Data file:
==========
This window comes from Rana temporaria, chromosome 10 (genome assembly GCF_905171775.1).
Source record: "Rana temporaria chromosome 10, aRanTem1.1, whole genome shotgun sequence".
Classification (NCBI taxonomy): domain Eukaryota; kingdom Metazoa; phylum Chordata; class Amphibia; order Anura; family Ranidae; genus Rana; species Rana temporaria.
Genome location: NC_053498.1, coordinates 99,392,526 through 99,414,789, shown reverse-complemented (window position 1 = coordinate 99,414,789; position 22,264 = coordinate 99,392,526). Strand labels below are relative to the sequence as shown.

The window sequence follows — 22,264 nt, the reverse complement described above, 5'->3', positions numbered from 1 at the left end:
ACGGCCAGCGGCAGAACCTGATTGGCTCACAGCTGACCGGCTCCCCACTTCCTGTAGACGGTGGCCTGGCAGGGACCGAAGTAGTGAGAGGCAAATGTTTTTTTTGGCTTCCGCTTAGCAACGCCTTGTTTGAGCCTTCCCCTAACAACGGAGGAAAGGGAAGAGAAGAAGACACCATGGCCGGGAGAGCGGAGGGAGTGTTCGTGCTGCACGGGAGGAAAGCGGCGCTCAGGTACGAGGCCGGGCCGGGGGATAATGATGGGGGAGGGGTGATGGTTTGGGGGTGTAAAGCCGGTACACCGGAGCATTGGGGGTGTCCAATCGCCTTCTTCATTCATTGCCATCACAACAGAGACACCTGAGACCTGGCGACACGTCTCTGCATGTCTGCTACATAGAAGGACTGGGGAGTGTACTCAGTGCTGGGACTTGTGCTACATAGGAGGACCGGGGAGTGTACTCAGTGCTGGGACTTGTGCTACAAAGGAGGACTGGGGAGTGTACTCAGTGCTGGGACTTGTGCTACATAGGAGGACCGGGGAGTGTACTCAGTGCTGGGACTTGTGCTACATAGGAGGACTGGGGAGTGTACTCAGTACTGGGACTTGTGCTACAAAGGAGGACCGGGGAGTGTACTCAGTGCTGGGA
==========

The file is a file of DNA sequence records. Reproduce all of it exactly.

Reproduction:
This window comes from Rana temporaria, chromosome 10 (genome assembly GCF_905171775.1).
Source record: "Rana temporaria chromosome 10, aRanTem1.1, whole genome shotgun sequence".
Classification (NCBI taxonomy): domain Eukaryota; kingdom Metazoa; phylum Chordata; class Amphibia; order Anura; family Ranidae; genus Rana; species Rana temporaria.
Genome location: NC_053498.1, coordinates 99,392,526 through 99,414,789, shown reverse-complemented (window position 1 = coordinate 99,414,789; position 22,264 = coordinate 99,392,526). Strand labels below are relative to the sequence as shown.

The window sequence follows — 22,264 nt, the reverse complement described above, 5'->3', positions numbered from 1 at the left end:
ACGGCCAGCGGCAGAACCTGATTGGCTCACAGCTGACCGGCTCCCCACTTCCTGTAGACGGTGGCCTGGCAGGGACCGAAGTAGTGAGAGGCAAATGTTTTTTTTGGCTTCCGCTTAGCAACGCCTTGTTTGAGCCTTCCCCTAACAACGGAGGAAAGGGAAGAGAAGAAGACACCATGGCCGGGAGAGCGGAGGGAGTGTTCGTGCTGCACGGGAGGAAAGCGGCGCTCAGGTACGAGGCCGGGCCGGGGGATAATGATGGGGGAGGGGTGATGGTTTGGGGGTGTAAAGCCGGTACACCGGAGCATTGGGGGTGTCCAATCGCCTTCTTCATTCATTGCCATCACAACAGAGACACCTGAGACCTGGCGACACGTCTCTGCATGTCTGCTACATAGAAGGACTGGGGAGTGTACTCAGTGCTGGGACTTGTGCTACATAGGAGGACCGGGGAGTGTACTCAGTGCTGGGACTTGTGCTACAAAGGAGGACTGGGGAGTGTACTCAGTGCTGGGACTTGTGCTACATAGGAGGACCGGGGAGTGTACTCAGTGCTGGGACTTGTGCTACATAGGAGGACTGGGGAGTGTACTCAGTACTGGGACTTGTGCTACAAAGGAGGACCGGGGAGTGTACTCAGTGCTGGGA